New work requirements to be phased in from the Fiscal Responsibility Act for individuals receiving help via the Supplemental Nutrition Assistance Program.
According to a Maryland Matters article, the new US debt ceiling bill, also known as the Fiscal Responsibility Act, will bring changes to work requirements for the Supplemental Nutrition Assistance Program (SNAP), a federally funded food assistance program. An NPR piece went on to call the changes some of the most significant in decades. A Republican effort to tighten eligibility requirements for social assistance programs saw some success with the SNAP adjustments, while both sides saw the benefits of a few new work exceptions.
Previous SNAP provisions required able adults, 18-49 years of age without dependents to show they were enrolled in a job training program or worked for at least 80 hours a month in order to receive assistance. This rule is now extended to individuals up to the age 54. While millions more able-bodied adults must meet new eligibility requirements, exemptions to the requirement were added for veterans, homeless persons, or an individual under 24 and aging out of foster care.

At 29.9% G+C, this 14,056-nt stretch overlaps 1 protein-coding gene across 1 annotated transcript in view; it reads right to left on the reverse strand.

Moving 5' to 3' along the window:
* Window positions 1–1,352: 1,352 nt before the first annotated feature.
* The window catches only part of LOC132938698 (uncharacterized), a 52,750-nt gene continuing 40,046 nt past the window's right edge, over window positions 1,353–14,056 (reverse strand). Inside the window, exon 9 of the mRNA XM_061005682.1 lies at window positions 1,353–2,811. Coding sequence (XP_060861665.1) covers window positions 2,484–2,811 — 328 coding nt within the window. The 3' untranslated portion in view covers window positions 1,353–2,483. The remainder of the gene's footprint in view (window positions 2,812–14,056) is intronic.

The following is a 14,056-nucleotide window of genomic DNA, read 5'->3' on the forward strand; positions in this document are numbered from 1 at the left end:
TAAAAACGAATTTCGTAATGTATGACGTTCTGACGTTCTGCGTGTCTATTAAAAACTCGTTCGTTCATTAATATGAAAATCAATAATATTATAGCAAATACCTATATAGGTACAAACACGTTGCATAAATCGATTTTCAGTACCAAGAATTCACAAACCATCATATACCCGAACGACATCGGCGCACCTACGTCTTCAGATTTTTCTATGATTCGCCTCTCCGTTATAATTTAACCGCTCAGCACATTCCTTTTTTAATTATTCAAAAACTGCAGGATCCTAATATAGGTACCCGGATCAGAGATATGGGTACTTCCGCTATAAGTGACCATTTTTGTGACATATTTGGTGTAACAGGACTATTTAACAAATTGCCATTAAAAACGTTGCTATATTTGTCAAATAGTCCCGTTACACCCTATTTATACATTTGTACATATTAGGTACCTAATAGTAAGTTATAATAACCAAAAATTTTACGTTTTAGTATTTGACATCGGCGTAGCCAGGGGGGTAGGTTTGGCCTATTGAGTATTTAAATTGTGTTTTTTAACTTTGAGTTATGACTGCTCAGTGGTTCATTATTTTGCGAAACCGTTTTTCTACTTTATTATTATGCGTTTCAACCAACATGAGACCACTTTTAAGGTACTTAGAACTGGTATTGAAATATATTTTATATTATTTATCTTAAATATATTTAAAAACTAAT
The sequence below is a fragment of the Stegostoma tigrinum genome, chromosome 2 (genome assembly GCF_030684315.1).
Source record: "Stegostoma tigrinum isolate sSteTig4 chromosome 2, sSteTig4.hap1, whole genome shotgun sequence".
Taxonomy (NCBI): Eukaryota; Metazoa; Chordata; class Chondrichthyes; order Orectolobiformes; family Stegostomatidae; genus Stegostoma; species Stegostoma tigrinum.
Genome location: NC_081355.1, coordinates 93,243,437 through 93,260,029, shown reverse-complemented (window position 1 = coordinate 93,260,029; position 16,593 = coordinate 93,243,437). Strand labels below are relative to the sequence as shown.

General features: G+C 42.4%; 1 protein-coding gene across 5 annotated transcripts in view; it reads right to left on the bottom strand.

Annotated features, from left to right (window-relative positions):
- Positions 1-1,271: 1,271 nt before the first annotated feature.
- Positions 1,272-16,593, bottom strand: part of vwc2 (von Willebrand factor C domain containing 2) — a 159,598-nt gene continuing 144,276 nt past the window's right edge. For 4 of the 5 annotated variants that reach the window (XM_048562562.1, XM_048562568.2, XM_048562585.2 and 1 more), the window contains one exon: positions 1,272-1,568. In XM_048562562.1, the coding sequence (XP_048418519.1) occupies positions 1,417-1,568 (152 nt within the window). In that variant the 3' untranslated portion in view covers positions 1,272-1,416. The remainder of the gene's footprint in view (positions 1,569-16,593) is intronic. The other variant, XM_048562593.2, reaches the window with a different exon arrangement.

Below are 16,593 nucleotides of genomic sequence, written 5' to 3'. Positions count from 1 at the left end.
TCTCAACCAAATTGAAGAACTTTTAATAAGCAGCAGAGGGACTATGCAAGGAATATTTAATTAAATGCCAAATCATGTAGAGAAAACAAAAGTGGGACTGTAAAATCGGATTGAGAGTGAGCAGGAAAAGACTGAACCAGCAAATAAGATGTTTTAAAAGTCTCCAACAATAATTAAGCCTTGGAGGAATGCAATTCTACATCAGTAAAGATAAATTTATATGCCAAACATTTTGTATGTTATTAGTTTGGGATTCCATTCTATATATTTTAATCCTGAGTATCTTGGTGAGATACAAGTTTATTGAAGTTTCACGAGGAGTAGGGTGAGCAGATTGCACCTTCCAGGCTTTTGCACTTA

These changes will now be phased in over the next 18 months. Adults aged 50-52 will have to abide by the new rules this fall starting in October. Those 53-54 will have to adhere to new standards by the Fall of 2024. All told, the recent amendments will sunset in 2030 and revert back to the previous standard.
Currently SNAP benefits are provided in every county through the local social services and human services programs. These changes to the program come at a time when Maryland counties are making extra efforts to combat food insecurity during and, now, in the wake of the pandemic. Addressing food deserts, food costs, food access equity, and more are at the forefront as the country emerges from COVID-19.